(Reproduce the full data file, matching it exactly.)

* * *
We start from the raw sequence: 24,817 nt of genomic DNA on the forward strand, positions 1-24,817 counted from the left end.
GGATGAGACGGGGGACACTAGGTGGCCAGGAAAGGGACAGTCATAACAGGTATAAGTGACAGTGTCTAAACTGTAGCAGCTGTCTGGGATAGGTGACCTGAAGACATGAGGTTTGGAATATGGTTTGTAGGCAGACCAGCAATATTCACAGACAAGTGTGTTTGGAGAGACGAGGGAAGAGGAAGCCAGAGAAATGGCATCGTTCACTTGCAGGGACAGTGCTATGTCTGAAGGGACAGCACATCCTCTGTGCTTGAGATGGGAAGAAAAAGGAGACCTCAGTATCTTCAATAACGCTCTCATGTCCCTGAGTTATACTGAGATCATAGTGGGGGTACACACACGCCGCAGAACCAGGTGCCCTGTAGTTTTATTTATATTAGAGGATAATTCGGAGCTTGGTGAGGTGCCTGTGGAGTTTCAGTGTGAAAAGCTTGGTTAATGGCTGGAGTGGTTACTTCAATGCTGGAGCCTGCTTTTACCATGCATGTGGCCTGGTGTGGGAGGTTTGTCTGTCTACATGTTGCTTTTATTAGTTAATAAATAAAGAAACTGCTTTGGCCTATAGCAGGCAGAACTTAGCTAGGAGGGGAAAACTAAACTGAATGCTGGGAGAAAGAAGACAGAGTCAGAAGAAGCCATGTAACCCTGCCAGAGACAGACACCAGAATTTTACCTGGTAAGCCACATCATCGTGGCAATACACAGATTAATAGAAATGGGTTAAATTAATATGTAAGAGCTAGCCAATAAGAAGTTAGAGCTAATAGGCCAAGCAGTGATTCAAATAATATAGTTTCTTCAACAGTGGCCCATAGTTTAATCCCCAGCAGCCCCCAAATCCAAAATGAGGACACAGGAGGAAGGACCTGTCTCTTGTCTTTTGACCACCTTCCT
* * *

We start from the raw sequence: 24,817 nt of genomic DNA on the forward strand, positions 1-24,817 counted from the left end.
GGATGAGACGGGGGACACTAGGTGGCCAGGAAAGGGACAGTCATAACAGGTATAAGTGACAGTGTCTAAACTGTAGCAGCTGTCTGGGATAGGTGACCTGAAGACATGAGGTTTGGAATATGGTTTGTAGGCAGACCAGCAATATTCACAGACAAGTGTGTTTGGAGAGACGAGGGAAGAGGAAGCCAGAGAAATGGCATCGTTCACTTGCAGGGACAGTGCTATGTCTGAAGGGACAGCACATCCTCTGTGCTTGAGATGGGAAGAAAAAGGAGACCTCAGTATCTTCAATAACGCTCTCATGTCCCTGAGTTATACTGAGATCATAGTGGGGGTACACACACGCCGCAGAACCAGGTGCCCTGTAGTTTTATTTATATTAGAGGATAATTCGGAGCTTGGTGAGGTGCCTGTGGAGTTTCAGTGTGAAAAGCTTGGTTAATGGCTGGAGTGGTTACTTCAATGCTGGAGCCTGCTTTTACCATGCATGTGGCCTGGTGTGGGAGGTTTGTCTGTCTACATGTTGCTTTTATTAGTTAATAAATAAAGAAACTGCTTTGGCCTATAGCAGGCAGAACTTAGCTAGGAGGGGAAAACTAAACTGAATGCTGGGAGAAAGAAGACAGAGTCAGAAGAAGCCATGTAACCCTGCCAGAGACAGACACCAGAATTTTACCTGGTAAGCCACATCATCGTGGCAATACACAGATTAATAGAAATGGGTTAAATTAATATGTAAGAGCTAGCCAATAAGAAGTTAGAGCTAATAGGCCAAGCAGTGATTCAAATAATATAGTTTCTTCAACAGTGGCCCATAGTTTAATCCCCAGCAGCCCCCAAATCCAAAATGAGGACACAGGAGGAAGGACCTGTCTCTTGTCTTTTGACCACCTTCCT